I nearly lost it when we saw the model all decked out in Vestal Virgin gear. HY.
If you’re not up on the basics of Roman society, the hearth was considered the most important part of the home, the hearth being the gigantic fire in the fireplace. Perhaps it was born up from prehistorical times, when fire was new and we didn’t necessarily understand the science of fires. It was easier and more understandable to maintain one constant fire than to try to start a new one every day (archaeologists once found a fire that had gone for twenty years). Because fire was so crucial to survival, the hearth reached a religious status within the home, and women in particular were tied to it, just as they are tied forever to child-raising, agriculture, and cooking. Vesta is a little-known goddess in the modern day; she was goddess of the hearth. She didn’t do a whole lot, being quiet, staying out of trouble, and maintaining the hearth, although she was very popular in early ancient Rome. By the middle period of Roman history even they had decided she was too boring to think about a lot. It was common practice to nominate your enemy’s daughter to become a Vestal Virgin. By the time she got out of Vestal Virginity, she was too old to be married off and would be nothing but a burden to your household expenses. Roman society ran on marrying your daughters off to strengthen political ties. Your enemy could not turn down a nomination of his daughter, but now his daughter was useless to his career.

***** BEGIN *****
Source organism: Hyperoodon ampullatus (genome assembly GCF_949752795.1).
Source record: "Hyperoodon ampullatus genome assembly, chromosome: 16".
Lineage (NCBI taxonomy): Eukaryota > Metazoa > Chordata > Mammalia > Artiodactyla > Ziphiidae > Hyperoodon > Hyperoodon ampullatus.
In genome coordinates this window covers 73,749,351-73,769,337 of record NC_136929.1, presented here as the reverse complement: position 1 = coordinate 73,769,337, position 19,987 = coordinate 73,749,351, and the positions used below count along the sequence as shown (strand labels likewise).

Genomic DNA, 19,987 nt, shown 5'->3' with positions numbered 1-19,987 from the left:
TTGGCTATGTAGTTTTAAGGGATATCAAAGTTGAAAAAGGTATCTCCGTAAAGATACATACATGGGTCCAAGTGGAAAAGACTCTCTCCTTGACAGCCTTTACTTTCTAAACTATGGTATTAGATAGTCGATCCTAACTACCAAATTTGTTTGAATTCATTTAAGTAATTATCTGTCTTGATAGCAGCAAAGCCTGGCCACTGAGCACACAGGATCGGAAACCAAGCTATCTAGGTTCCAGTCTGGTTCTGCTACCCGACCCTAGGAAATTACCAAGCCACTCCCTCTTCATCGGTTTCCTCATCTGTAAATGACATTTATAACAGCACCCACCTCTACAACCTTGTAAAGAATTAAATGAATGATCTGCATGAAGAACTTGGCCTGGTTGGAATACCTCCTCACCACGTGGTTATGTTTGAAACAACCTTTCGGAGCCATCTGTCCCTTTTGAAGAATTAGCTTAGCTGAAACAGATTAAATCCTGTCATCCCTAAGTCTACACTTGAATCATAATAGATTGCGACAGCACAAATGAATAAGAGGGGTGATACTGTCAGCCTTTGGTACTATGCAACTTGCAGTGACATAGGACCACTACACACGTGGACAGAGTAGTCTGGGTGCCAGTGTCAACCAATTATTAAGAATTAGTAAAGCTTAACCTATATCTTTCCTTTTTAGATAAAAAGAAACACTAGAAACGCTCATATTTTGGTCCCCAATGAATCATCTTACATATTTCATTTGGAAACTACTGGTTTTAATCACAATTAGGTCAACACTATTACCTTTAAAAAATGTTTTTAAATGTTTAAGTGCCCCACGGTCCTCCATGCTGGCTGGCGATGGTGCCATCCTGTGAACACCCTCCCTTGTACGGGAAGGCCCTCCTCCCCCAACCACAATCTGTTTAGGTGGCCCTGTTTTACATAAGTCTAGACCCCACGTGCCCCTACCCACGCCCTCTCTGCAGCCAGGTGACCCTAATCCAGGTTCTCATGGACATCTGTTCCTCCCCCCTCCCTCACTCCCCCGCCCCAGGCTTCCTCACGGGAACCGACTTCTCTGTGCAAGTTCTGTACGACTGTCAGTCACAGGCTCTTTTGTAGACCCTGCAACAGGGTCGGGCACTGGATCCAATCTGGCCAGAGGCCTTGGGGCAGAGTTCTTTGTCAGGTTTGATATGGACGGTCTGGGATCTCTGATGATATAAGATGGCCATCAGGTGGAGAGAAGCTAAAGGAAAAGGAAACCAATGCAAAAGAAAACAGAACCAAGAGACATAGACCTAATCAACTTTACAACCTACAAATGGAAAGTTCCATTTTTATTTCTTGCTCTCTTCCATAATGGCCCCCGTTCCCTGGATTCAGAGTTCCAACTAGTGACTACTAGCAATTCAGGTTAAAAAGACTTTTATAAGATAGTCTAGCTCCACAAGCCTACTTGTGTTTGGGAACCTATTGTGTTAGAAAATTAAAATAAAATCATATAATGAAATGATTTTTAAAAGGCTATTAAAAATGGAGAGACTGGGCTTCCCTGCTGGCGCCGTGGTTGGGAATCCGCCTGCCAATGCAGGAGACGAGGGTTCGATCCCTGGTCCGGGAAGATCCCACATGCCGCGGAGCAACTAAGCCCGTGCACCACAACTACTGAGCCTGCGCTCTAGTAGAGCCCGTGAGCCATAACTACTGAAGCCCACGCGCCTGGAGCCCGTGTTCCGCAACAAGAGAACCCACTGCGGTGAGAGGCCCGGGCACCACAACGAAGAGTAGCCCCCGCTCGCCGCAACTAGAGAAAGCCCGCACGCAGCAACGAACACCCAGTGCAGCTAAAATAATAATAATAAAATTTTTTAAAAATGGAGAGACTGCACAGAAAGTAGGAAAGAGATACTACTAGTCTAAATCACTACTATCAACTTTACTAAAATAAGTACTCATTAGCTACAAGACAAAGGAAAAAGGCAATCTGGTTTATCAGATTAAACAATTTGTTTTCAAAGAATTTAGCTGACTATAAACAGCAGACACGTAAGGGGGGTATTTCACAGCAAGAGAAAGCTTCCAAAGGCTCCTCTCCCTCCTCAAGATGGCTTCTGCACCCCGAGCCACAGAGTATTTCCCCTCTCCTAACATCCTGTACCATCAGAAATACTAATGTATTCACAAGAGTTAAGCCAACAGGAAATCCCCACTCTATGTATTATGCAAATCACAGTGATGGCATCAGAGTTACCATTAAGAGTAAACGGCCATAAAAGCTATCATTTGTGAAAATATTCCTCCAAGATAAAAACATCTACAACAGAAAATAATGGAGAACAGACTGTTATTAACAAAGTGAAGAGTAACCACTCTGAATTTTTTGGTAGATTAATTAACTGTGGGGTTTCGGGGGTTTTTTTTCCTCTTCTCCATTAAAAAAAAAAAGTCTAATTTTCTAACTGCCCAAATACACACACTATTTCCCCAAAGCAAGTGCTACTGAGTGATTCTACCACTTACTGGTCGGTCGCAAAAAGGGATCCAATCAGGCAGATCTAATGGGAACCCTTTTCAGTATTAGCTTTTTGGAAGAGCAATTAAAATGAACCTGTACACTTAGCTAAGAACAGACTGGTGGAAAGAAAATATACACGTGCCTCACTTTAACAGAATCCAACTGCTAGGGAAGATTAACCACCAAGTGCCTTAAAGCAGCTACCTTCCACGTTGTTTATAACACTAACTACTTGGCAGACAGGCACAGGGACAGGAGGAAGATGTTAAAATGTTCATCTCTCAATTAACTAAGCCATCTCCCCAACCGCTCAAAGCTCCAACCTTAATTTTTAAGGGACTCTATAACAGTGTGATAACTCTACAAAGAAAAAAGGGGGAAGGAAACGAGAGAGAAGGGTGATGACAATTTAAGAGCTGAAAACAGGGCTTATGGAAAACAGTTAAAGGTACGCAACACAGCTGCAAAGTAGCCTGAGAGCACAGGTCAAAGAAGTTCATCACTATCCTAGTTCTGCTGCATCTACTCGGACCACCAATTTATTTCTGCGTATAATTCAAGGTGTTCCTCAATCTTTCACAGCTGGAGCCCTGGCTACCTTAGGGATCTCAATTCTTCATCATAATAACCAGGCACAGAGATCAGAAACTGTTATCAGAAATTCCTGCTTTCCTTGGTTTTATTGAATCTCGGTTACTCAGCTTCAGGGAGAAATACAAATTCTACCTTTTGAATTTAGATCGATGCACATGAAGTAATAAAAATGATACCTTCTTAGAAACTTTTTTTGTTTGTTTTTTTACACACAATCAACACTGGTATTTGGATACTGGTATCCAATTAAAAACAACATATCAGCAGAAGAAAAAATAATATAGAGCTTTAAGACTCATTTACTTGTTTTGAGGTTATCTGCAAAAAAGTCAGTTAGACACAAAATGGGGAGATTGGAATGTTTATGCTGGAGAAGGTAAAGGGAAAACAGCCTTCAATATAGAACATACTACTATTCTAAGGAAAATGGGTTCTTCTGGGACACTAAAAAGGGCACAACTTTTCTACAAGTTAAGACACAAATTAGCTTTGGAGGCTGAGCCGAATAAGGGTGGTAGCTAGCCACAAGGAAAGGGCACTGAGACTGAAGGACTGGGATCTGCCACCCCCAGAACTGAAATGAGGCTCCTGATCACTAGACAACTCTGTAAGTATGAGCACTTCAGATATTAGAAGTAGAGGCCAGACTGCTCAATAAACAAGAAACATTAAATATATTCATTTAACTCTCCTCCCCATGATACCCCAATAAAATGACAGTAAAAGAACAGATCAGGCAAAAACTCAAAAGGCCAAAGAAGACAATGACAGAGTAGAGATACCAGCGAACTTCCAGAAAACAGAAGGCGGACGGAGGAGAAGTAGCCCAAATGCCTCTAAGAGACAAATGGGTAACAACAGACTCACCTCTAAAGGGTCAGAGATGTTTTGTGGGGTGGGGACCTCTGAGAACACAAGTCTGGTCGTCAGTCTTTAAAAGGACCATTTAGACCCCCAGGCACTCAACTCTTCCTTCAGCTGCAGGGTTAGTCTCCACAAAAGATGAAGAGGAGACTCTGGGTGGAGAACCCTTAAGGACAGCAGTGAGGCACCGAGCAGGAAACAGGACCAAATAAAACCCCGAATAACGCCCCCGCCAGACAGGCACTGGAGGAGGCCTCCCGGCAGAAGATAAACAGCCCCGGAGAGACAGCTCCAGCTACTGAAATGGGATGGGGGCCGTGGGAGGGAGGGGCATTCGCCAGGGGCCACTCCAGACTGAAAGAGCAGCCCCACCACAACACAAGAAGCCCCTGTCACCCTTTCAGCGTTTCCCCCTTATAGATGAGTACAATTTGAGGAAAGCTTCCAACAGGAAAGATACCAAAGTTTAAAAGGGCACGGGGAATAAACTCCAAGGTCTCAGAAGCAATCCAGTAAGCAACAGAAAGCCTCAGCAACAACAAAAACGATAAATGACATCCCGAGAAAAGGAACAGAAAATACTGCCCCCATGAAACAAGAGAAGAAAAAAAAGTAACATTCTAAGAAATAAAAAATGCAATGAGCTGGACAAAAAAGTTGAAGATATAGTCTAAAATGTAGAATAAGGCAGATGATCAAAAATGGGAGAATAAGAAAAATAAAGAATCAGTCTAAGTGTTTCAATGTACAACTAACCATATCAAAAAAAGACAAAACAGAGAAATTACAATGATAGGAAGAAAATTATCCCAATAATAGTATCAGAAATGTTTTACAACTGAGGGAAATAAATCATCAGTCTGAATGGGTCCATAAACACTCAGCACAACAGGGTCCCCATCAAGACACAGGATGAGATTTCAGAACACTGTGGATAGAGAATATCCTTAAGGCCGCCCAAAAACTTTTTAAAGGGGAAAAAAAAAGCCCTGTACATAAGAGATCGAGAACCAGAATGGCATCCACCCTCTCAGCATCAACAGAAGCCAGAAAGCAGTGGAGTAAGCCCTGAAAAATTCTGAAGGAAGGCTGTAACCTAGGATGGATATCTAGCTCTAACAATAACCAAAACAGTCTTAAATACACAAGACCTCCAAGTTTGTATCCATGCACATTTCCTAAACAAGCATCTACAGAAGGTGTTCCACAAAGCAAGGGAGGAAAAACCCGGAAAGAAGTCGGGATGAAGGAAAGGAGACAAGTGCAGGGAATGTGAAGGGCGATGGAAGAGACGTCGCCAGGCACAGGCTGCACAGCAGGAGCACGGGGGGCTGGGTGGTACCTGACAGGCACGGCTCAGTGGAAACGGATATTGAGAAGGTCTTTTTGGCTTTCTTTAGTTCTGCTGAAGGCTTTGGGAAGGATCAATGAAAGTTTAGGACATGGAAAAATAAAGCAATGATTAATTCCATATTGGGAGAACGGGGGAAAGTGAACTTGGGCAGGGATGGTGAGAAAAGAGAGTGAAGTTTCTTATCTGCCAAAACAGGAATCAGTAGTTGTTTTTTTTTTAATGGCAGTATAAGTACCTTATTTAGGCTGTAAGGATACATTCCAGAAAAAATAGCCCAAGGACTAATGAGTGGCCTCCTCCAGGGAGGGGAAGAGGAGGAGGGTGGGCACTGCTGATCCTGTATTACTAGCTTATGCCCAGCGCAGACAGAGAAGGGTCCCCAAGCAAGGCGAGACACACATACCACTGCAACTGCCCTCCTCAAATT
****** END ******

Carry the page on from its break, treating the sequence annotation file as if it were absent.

Vestal Virgins were powerful women. They maintained the hearth of Rome. They were beautiful and powerful. They were elite. And now we know how they did their hair.
Actually for serious, snakes freak me out. I once held a baby snake and I spent the entire time thinking about how vulnerable my wrist was to fangs, mammal-biting fangs that long for blood. It’s the head of the snake that scares me. Not the body.
When I’d first heard of the snake-culling on NPR, I thought “huh, that’s interesting” and then filed it away in my brain to dump later. I did not care, is the point. NPR gave much the same analysis as the linked article above — that is to say, none. NPR reported that the population of Burmese Pythons, a non-native species invasive to Florida, had risen to the levels that the government was allowing hunters to kill the pythons at will. That is pretty much what the Miami Herald says, except that it gives a bit more information on the rules of the hunter’s cull.